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As an environmental hydrogeologist who works primarily in municipal groundwater, I cannot stress enough how important it is that we build resilience water systems. Fresh water is a precious commodity and becoming more precious every day. I have decades of data from more than 200 municipal, industrial, and private water wells that show the relentless damage that humans have caused to the groundwater system. Anthropogenic effects are real. We do irreversible damage. It is happening to our soil, it is happening to our water, it is happening to our atmosphere. I close wells every year because they fail standards for a safe quality water for too long or too often and because I have to close wells every year that means I have to site and drill new wells every year. Millions and millions of dollars, not much of which comes to me, is spent to keep your tap water flowing on demand. How many of you know where your tapwater comes from? How many of you can name the reservoir or aquifer the water you drink comes from? How many of you read your water quality reports? Or do you just throw it away with the rest of your junk mail? Fresh water is a precious finite resource and everything in nature is connected. The irreparable damage that we are causing to our climate system is going to have a direct effect on our freshwater resources. When we lose all of our ice, lose all of our snow pack, have more drought for longer and in more places... your tap water may not flow, or if it does it will come at such an astronomical price that drought water rationing will become the norm. We are already seeing wars over water. It will not get better. We are already straining the freshwater systems to support the population of earth. We are already straining the United States freshwater systems to support the population of the United States. It’s not a problem that’s going to go away by ignoring it. The faster you wrap your head around it and acknowledge that humanity is the greatest force changing the earth, The faster we can take responsibility for our actions and undo as much of the damage as we can. Because our choices are already narrowed to 1 live with it or 2 fix it. There is no going back. We don’t have time machines. We can only deal with the present to affect the future and right now most of the effects are bad.
Wow, burrkitty! You told it like it is! Thank you!
More climate garbage. It’s life everything living will die. It sucks this person lost their dad, but to blame it on climate change, wow that’s a stretch.
I support causes and legislation that protect people and animals and environment. This is certainly one of those things.
I’m not fooled by the democrats socialist agenda.
How About Stopping All Genetic Cloning And DNA Changes 🤔 It’s going On More than what’s revealed or how about the “Transparency” 🤷🏻♀️ ✨🇺🇸✨⚖️✨ TicToc
Why is it that anything having to do with saving of lives in general is so difficult for republicans to grasp? Every issue facing our country from providing affordable health care to treatment of those coming to our southern border is met with sharp opposition. It’s time to put politics aside and work together to tackle these issues that endanger all.
If we don’t act now to preserve clean water and healthy land it will be too late. I may not live long enough to see the worst but today’s youth will. It is completely immoral not to do everything we can dream of to save the earth.
No one wants dirty water or dirty air. The elitists looking for world domination and ultimately a one world order, have hijacked this environmental movement for their own cause. The extremes of this movement serve to destroy our freedom. Don’t fall for their lies!
Reality has to be addressed regardless of political views!
Get control of climate change for this reason roo😱
The problem of climate change is imminently coming to our nation.To be prepare is important for the future of our nation.We must be prepared in resilient method of water and land management to deal with droughts and costal flooding,not to mention the introduction of new deceases never see before in our country I urge you to support this idea.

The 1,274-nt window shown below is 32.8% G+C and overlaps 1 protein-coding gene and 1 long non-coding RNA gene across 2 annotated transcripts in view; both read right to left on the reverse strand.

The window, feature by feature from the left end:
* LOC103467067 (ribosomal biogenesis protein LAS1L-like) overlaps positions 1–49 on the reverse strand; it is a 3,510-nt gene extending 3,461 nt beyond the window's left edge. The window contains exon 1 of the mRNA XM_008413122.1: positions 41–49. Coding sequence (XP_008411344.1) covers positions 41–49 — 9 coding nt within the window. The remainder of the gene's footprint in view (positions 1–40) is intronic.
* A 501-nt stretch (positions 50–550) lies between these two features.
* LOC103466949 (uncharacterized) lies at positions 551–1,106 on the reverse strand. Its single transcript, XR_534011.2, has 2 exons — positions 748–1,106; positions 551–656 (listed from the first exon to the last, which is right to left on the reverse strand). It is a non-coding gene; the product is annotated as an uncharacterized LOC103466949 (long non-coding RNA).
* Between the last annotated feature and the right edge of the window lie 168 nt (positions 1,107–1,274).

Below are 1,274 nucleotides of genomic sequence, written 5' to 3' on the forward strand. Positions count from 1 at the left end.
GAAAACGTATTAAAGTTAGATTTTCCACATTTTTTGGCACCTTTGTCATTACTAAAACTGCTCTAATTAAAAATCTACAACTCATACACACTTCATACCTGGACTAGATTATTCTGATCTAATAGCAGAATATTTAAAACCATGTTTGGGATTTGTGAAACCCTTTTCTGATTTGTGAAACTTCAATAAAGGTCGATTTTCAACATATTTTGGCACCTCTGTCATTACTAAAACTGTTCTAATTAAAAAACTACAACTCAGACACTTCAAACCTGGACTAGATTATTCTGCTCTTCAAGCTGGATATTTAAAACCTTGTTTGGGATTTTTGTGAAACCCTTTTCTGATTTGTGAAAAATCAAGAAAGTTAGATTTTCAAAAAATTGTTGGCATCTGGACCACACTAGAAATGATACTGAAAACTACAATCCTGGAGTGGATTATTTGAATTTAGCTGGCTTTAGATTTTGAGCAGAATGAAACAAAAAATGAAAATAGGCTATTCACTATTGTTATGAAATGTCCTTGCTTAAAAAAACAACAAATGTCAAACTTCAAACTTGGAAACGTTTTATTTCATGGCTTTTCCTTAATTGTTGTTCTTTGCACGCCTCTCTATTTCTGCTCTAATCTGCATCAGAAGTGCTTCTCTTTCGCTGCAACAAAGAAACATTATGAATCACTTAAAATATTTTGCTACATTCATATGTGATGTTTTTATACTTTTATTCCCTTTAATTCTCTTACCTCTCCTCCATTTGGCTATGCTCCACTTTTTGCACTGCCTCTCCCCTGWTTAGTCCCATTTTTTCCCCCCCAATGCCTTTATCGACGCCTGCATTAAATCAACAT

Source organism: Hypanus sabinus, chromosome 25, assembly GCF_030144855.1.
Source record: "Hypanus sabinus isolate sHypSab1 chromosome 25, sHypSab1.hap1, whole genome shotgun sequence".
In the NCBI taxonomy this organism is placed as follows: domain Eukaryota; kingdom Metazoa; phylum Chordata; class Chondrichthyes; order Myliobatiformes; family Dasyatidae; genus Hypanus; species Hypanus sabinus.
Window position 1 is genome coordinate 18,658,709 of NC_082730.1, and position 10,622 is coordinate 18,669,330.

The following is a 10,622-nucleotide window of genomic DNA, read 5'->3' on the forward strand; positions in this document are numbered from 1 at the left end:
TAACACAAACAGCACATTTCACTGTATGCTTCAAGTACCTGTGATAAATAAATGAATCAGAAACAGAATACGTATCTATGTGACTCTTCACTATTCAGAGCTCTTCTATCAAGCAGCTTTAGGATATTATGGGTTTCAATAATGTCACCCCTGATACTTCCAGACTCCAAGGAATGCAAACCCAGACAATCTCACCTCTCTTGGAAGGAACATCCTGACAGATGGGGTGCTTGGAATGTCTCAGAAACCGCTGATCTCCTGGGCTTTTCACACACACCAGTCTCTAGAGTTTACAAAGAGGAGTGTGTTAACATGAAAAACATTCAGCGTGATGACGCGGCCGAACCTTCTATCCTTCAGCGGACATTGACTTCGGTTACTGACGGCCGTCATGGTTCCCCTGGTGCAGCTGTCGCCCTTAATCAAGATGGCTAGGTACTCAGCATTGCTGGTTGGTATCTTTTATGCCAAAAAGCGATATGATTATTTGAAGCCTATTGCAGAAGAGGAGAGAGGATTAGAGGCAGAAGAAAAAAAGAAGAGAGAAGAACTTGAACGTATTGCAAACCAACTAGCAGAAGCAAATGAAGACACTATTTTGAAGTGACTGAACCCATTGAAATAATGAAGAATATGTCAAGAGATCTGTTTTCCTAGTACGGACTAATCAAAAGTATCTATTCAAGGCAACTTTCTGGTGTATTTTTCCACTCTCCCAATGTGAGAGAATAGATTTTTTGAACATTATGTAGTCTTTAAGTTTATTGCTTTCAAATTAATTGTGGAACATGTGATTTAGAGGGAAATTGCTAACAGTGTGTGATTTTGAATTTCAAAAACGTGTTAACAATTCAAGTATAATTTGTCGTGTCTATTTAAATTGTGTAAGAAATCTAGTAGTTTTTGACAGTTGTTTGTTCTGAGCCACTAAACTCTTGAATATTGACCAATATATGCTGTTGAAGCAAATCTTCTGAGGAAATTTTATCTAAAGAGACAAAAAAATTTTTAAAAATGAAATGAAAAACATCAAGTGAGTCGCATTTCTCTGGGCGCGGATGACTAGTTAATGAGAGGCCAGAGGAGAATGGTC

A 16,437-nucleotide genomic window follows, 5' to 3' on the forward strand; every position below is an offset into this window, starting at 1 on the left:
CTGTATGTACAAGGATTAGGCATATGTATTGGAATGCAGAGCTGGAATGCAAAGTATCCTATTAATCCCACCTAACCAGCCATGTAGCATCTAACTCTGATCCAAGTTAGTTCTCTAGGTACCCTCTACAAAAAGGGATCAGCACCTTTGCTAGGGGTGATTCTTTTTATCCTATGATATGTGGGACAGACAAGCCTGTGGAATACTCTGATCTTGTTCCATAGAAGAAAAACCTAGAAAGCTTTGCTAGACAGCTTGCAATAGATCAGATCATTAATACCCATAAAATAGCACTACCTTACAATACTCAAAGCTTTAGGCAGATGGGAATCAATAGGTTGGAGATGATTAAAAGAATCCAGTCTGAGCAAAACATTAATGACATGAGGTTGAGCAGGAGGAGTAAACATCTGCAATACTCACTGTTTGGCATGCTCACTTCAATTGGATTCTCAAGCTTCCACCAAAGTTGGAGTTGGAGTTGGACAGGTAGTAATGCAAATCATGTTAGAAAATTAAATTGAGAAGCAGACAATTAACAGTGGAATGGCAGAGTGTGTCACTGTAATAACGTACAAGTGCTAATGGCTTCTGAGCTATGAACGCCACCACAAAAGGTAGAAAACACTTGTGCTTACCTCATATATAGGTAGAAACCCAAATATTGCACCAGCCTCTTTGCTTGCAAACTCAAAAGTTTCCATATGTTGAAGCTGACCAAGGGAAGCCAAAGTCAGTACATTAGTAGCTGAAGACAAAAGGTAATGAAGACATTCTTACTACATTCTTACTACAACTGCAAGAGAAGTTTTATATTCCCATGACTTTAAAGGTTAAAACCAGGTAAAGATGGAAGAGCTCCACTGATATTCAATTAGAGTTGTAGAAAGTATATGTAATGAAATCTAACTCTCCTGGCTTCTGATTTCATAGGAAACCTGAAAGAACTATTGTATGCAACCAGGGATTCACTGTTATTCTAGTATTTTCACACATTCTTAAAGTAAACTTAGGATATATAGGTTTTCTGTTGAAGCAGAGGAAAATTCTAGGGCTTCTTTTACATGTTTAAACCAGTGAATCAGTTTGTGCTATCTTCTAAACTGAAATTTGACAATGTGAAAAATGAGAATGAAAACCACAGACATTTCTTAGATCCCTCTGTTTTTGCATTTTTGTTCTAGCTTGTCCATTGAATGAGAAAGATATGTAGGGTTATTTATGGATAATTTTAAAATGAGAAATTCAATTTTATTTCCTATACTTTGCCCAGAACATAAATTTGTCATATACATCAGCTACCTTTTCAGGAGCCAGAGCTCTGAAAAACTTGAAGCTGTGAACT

Our natural and physical infrastructure should be improved and innovated with the changing state of our environment. If not, we will face the brunt of stagnant innovation which will cost us monetarily, socially, and physically.
The bill and Melinda gates foundation is working on this approach to stop malaria and more needs to be done
I don't know why we don't already do this. Safe guarding our natural resources should be a national priority.
Trump has seriously crippled our efforts on anything to do with our environment and the same is true with the Republican party which there ignorance on climate change has not changed since 1996, only 15 percent believe our planet is in any kind of environmental danger. Since trump has been in office EPA has declined in giving fines by 85% and now he nominates a former lobbyist for the coal industry, trumps idea of coal is clean and wind and solar energy is ridiculous is ludicrous and shows his immaturity.
Burrkitty’s treatise says it straight! And eloquently.
Typical responses by republicans who would rather stick their heads in the sand, trotting along in their own fantasy worlds. Scientists are not political, their only concern is about our planet. I bet anyone’s whose left a negative comment hasn’t even read one scientific paper pro or con on climate change. You would just continue living in ignorance believing your ignorant leaders. Our oceans filled with plastics, smog so thick in China there’s days you can’t go out, soil erosion, stronger hurricanes and more of them, permafrost that’s been frozen for millions of yrs thawing and creating diseases that have been released by the thawing, polar ice caps shrinking impacting polar bears who are now starving to death, the examples go on and on.Your continued stupidity will be the downfall of this planet for future generations.
Not just West Nile, look into Zika, Lyme Disease and other tick borne illnesses.
Just because #45 doesn’t give one twit about the environment and how it affects all people, himself included, doesn’t mean the rest of us don’t. Whether a person is rich or poor, the air we breath, the water we drink and the land we walk on affects all of us. We need sustainable ways to combat disease transmission so this author’s father did not die in vain. This includes vaccination, as well as making the habitats in which vectors, such as disease carrying mosquitos, inhospitable. This is not something one person or agency can do by themselves. It needs to be an effort in which ALL people contribute.
It continues to amaze me, that the party that calls themselves "Pro Life" continues to ruin, taint, pollute, destroy or defund everything that "sustains" life.